Musings on Theater in the time of Co-Vid19: Back to the Future
Mara Mills, Dramaturg, Stage Director, Co-Founder and Artistic Director, Studio Theater in Exile.
Are we going to rush back into theaters sitting cheek by jowl or invent new theaters with social distancing apparatus separating us and a total audience of… how many can we fit in? Will actors wear shielded head gear to prevent an accidental droplet. And a stage kiss, with those hats and shields? Do we ask actors and technicians to bring certificates that they have had the virus and have antibodies? Come on. Do we ask the audience to come masked and covered? These images remind me of Kurt Vonnegut’s story Harrison Bergeron.
And as theater returns, quickly or slowly, will it be Theater of Entertainment or Theater of Reflection?
Every day, safe in place, I work with two talented women who are writing one woman shows. We can talk Face Time and hear each othe and have the illusion of meeting. We email, we text. We work on the scripts and talk about ways to produce them . On video? OnlyIf we can get close enough. Via skype, Zoom, Face Time? Can the actor do it from home with a smartphone? Document it now, put it on stage later – when? None of these solutions are totally satisfying. Personally, face timing with my grandchildren is okay but not really acceptable, even if my grandson can show me his orange dump truck and his purple potty seat.
Real theater is a contract between those on stage and those in the audience. For small companies, post pandemic economics and a new insecurity about space influences our decisions as our collaborating organizations: museums, libraries, and other public arenas start their own revisioning, reopening, and recovery. At Studio Theater in Exile, which, as my daughter pointed out in an email, is a very appropriate name right now, we are talking about many alternative places and schedules, but no real plans can be made until it is safe for face to face collaboration. Theater is, by nature, collaborative. Theater is about dialogue. Nothing can take the place of that intimate interaction. And we will get back there.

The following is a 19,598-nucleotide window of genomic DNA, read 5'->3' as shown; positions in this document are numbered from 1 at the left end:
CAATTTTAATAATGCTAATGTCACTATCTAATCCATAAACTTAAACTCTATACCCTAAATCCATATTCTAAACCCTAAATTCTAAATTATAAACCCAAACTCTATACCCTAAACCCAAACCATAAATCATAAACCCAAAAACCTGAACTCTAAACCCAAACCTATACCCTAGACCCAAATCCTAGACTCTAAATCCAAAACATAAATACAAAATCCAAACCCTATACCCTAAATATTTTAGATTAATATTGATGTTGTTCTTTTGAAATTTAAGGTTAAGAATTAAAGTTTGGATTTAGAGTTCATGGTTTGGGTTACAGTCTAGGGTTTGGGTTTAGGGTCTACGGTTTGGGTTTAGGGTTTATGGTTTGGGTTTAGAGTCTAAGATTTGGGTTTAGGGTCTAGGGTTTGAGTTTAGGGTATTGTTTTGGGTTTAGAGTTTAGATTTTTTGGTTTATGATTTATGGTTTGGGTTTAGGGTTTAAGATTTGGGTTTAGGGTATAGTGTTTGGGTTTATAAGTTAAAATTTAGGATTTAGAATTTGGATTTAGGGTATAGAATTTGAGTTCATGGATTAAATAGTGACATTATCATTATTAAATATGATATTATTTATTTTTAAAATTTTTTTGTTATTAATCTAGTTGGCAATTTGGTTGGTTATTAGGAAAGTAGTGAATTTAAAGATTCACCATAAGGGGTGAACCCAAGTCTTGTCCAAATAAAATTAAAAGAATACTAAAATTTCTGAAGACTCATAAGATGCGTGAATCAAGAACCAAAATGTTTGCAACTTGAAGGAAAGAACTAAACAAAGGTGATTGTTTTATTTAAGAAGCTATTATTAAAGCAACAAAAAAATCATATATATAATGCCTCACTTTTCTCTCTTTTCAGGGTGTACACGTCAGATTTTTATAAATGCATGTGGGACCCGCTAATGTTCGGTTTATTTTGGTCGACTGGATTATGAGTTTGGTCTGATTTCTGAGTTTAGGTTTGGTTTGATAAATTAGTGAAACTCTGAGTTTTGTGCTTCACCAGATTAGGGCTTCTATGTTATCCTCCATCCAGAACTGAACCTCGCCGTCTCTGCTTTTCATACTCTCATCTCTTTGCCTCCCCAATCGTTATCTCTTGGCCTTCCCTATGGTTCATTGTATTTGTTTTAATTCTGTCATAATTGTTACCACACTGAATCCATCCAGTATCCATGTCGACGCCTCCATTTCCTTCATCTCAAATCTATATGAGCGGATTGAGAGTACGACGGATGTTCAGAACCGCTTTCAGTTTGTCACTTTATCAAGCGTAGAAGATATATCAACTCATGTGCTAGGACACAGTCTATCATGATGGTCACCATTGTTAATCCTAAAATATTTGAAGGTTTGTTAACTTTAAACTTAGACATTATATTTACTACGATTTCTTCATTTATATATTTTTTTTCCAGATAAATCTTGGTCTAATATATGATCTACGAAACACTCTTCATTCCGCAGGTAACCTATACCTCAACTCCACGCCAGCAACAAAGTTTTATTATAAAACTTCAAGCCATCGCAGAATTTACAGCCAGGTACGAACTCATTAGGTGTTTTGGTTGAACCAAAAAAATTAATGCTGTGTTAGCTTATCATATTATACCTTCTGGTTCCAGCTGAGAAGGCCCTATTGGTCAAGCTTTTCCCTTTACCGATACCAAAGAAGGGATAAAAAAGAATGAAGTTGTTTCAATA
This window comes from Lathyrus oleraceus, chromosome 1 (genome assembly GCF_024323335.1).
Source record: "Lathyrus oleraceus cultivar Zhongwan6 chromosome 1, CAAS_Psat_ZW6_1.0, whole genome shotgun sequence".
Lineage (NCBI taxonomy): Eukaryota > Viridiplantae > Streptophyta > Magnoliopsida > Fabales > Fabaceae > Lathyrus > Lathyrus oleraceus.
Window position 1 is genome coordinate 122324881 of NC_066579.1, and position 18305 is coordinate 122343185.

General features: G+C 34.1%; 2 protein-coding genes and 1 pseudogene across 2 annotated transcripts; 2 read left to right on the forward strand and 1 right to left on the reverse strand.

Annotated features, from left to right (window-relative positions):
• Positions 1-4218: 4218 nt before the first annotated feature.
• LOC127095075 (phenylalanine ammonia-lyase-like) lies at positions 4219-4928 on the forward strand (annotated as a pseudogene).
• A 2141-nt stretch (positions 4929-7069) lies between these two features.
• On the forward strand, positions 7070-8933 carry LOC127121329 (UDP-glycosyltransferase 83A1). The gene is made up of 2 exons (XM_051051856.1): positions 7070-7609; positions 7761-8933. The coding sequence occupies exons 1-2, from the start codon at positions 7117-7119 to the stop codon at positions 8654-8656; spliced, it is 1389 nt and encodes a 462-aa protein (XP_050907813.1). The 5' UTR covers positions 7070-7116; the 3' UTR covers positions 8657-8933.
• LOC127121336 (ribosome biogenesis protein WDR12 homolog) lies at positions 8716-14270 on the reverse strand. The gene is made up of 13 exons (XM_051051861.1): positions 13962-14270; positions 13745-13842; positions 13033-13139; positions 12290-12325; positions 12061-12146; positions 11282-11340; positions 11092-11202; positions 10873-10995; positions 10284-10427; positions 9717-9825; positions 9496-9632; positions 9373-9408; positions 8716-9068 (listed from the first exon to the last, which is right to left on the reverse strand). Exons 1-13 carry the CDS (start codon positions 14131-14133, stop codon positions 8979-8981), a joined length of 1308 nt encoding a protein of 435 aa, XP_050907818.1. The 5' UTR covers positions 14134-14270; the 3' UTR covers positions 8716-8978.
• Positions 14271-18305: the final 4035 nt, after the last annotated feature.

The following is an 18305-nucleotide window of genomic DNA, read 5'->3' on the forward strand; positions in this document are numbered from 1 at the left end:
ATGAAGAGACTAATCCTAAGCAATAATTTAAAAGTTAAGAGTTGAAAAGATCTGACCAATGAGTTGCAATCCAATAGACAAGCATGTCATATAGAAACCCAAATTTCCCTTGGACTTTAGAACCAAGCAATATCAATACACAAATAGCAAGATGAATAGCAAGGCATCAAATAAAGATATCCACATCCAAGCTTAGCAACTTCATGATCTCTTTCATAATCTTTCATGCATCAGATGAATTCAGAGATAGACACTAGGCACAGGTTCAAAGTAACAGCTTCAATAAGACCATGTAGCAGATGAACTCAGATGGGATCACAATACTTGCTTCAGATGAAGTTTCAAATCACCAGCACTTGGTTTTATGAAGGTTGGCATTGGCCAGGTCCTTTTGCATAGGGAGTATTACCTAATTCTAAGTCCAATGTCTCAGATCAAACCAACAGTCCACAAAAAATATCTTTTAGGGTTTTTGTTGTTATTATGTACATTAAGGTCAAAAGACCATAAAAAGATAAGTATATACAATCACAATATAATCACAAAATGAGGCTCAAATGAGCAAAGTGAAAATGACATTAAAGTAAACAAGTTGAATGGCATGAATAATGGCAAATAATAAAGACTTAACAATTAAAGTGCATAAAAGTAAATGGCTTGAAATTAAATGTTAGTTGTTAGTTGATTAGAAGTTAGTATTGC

However right now, we are all finding our way. I am proud of all the creative projects coming out of the arts community. The Climbing the Walls project that we are doing with Hudson Valley MOCA is our effort to keep dialogue in the arts community collaborating and is a way to reflect on the present and the future . We'd be happy if you would join in the dialogue and submit a creative work to highlight this period of time. Click on Climbing the Walls to learn more.
I want to thank Ed Friedman and Ken Wolf, two friends and colleagues, for their Musings and look forward to working together in any way with them.